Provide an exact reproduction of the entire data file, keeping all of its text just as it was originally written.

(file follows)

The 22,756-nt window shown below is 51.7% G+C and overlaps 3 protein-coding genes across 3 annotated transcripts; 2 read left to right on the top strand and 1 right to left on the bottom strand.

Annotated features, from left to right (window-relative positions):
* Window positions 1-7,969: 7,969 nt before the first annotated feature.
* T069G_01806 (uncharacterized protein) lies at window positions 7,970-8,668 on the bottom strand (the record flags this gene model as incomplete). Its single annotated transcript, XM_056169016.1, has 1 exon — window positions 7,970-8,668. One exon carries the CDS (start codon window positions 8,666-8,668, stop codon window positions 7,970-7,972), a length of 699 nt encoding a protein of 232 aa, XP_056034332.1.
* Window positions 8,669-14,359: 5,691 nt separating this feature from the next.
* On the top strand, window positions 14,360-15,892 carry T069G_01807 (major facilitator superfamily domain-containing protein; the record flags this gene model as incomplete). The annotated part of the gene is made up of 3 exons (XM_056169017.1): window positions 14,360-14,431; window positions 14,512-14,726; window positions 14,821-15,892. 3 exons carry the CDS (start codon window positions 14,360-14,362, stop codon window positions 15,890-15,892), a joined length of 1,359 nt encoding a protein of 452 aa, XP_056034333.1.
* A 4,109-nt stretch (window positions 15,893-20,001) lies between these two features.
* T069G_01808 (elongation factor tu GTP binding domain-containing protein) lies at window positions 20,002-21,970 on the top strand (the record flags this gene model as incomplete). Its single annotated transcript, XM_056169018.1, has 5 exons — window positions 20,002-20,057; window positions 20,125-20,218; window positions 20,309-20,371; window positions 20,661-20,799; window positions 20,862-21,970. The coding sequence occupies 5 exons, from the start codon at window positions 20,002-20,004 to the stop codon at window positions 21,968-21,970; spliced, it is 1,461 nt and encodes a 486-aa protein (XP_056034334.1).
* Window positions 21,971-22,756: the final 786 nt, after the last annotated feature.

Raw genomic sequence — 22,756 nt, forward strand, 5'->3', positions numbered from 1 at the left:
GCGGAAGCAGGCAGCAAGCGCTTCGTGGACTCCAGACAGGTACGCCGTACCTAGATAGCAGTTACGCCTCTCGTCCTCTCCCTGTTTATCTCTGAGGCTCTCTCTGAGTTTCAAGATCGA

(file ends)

The 22,756-nt window shown below is 51.7% G+C and overlaps 3 protein-coding genes across 3 annotated transcripts; 2 read left to right on the top strand and 1 right to left on the bottom strand.

Annotated features, from left to right (window-relative positions):
* Window positions 1-7,969: 7,969 nt before the first annotated feature.
* T069G_01806 (uncharacterized protein) lies at window positions 7,970-8,668 on the bottom strand (the record flags this gene model as incomplete). Its single annotated transcript, XM_056169016.1, has 1 exon — window positions 7,970-8,668. One exon carries the CDS (start codon window positions 8,666-8,668, stop codon window positions 7,970-7,972), a length of 699 nt encoding a protein of 232 aa, XP_056034332.1.
* Window positions 8,669-14,359: 5,691 nt separating this feature from the next.
* On the top strand, window positions 14,360-15,892 carry T069G_01807 (major facilitator superfamily domain-containing protein; the record flags this gene model as incomplete). The annotated part of the gene is made up of 3 exons (XM_056169017.1): window positions 14,360-14,431; window positions 14,512-14,726; window positions 14,821-15,892. 3 exons carry the CDS (start codon window positions 14,360-14,362, stop codon window positions 15,890-15,892), a joined length of 1,359 nt encoding a protein of 452 aa, XP_056034333.1.
* A 4,109-nt stretch (window positions 15,893-20,001) lies between these two features.
* T069G_01808 (elongation factor tu GTP binding domain-containing protein) lies at window positions 20,002-21,970 on the top strand (the record flags this gene model as incomplete). Its single annotated transcript, XM_056169018.1, has 5 exons — window positions 20,002-20,057; window positions 20,125-20,218; window positions 20,309-20,371; window positions 20,661-20,799; window positions 20,862-21,970. The coding sequence occupies 5 exons, from the start codon at window positions 20,002-20,004 to the stop codon at window positions 21,968-21,970; spliced, it is 1,461 nt and encodes a 486-aa protein (XP_056034334.1).
* Window positions 21,971-22,756: the final 786 nt, after the last annotated feature.

Raw genomic sequence — 22,756 nt, forward strand, 5'->3', positions numbered from 1 at the left:
GCGGAAGCAGGCAGCAAGCGCTTCGTGGACTCCAGACAGGTACGCCGTACCTAGATAGCAGTTACGCCTCTCGTCCTCTCCCTGTTTATCTCTGAGGCTCTCTCTGAGTTTCAAGATCGA